The former head of the regional government of Madrid wasted €105 million of taxpayer’s money on a grandiose project to create what was described in its time as the world’s biggest judicial complex, housing courts, forensic institutes, and other legal system institutions on the northern edge of the capital. But in July 2014, nine years after the project was launched, the company that the regional administration set up to create it, Campus de la Justicia, was officially wound up, leaving a net worth of €25 million of the total of €130 million spent on it, according to documents seen by EL PAÍS.
The €105 million spent on the “City of Justice” project – the difference between the public outlay and the current net worth of the Campus – went on audits, legal fees and designs by architects such as Norman Foster, who was paid €10.6 million.
The money went on audits, legal fees and architects such as Norman Foster, who was paid €10.6 million
More than €27 million was spent on paying construction companies for work that was never carried out, a further €6.4 million went to compensate suppliers, while €11.4 million was paid in rescinded contracts, along with interest payments and other costs. Of the total amount, just €17.3 million actually went towards building something.
The City of Justice was the pet project of then-Madrid regional government chief Esperanza Aguirre. She wanted to build 12 buildings on 400,000 square meters of land in Valdebebas, close to Barajas Airport, and commissioned designs by renowned architect Zaha Hadid, who was paid €50,000 despite the fact no contract was signed. The idea was to move all of the capital’s courts and other judicial buildings from the center of the city to a single location.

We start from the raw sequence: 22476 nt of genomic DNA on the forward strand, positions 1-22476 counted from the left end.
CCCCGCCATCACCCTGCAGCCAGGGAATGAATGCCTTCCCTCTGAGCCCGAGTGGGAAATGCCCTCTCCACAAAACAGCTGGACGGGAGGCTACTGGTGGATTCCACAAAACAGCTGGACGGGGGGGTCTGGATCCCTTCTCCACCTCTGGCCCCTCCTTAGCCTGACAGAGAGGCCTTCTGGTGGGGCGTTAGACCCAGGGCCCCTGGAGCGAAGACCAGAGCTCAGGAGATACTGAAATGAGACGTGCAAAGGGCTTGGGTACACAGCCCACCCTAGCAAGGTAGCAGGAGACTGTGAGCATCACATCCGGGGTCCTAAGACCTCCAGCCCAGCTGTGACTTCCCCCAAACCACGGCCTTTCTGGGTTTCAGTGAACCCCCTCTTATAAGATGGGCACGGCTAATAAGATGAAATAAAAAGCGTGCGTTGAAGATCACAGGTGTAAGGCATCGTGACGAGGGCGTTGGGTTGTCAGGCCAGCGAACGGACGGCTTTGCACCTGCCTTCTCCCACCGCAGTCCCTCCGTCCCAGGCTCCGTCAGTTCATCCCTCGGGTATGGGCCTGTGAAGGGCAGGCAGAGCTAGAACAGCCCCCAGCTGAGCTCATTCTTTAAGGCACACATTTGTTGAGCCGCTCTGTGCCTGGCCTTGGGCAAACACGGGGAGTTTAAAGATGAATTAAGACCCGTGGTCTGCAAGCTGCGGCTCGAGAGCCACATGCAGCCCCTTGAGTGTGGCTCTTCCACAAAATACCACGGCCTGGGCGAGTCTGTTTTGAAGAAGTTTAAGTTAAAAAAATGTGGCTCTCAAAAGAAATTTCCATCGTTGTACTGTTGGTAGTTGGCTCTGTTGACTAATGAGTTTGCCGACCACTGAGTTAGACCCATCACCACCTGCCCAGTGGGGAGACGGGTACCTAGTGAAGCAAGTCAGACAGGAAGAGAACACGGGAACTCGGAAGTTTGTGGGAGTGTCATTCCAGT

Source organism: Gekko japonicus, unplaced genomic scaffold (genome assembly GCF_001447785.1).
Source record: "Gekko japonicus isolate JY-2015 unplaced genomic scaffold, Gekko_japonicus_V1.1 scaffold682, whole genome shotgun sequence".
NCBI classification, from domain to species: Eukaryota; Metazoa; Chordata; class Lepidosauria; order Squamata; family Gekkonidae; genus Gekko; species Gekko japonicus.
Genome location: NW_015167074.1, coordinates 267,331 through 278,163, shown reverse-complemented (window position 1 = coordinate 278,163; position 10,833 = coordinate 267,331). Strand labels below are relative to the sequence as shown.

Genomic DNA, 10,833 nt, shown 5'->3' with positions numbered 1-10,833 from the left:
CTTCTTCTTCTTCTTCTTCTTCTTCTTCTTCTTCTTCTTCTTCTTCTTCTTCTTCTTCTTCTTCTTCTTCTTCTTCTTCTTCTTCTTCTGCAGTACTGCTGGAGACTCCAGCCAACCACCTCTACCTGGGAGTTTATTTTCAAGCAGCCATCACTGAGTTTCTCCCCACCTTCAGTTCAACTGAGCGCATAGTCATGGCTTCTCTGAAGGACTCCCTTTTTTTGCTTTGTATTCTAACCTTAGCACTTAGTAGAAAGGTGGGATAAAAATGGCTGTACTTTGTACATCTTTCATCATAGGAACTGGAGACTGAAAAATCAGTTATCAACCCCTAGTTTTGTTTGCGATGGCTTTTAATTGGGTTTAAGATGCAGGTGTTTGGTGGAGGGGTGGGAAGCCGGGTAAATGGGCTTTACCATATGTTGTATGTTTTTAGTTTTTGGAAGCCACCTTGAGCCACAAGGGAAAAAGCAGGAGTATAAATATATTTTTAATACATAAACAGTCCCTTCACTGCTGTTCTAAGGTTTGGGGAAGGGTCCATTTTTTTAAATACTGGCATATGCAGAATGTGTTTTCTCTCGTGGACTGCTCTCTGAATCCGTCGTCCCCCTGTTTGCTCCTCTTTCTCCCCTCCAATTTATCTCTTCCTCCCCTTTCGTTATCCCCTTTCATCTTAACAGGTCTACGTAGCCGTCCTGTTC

The €130 million pumped into the project was raised in part by the sale of two former judicial buildings in Madrid (€76 million). The remainder came from the regional and central government. Between 2007 and 2009, around €94 million was spent on the scheme.
Only one building was actually completed: looking like an upside-down donut, the Madrid Forensic Anatomical Institute has never been used, and has several times had to be cleared of rabbits. Experts say that putting the building into use would cost at least €5 million.
The 14,000-square-meter building has room for almost 200 cadavers. “It could easily deal with a terrorist attack like that of March 11, 2004: it’s completely megalomaniacal,” say sources close to the project. The regional government of Madrid finally put the brakes on the project at the end of 2008, when the financial crisis hit the country and a decade-long property bubble burst. The City of Justice had by then been costed at half a billion euros. With the collapse of the property market, the value of the six judicial buildings Aguirre intended to sell in central Madrid fell, and just €76 million was raised from two properties. The cost of moving courts to temporary, rented space has not been included in estimates of the scheme.
Ignacio González, who took over from Aguirre after she stepped down in 2012, decided to put an end to the project. He had previously proposed a scaled-down version.
Laying the foundation stone in January 2007, Aguirre congratulated herself on what she called the “architectural judicial museum” that was to be constructed in Madrid, adding: “And what’s more, all this at no cost to the taxpayer.”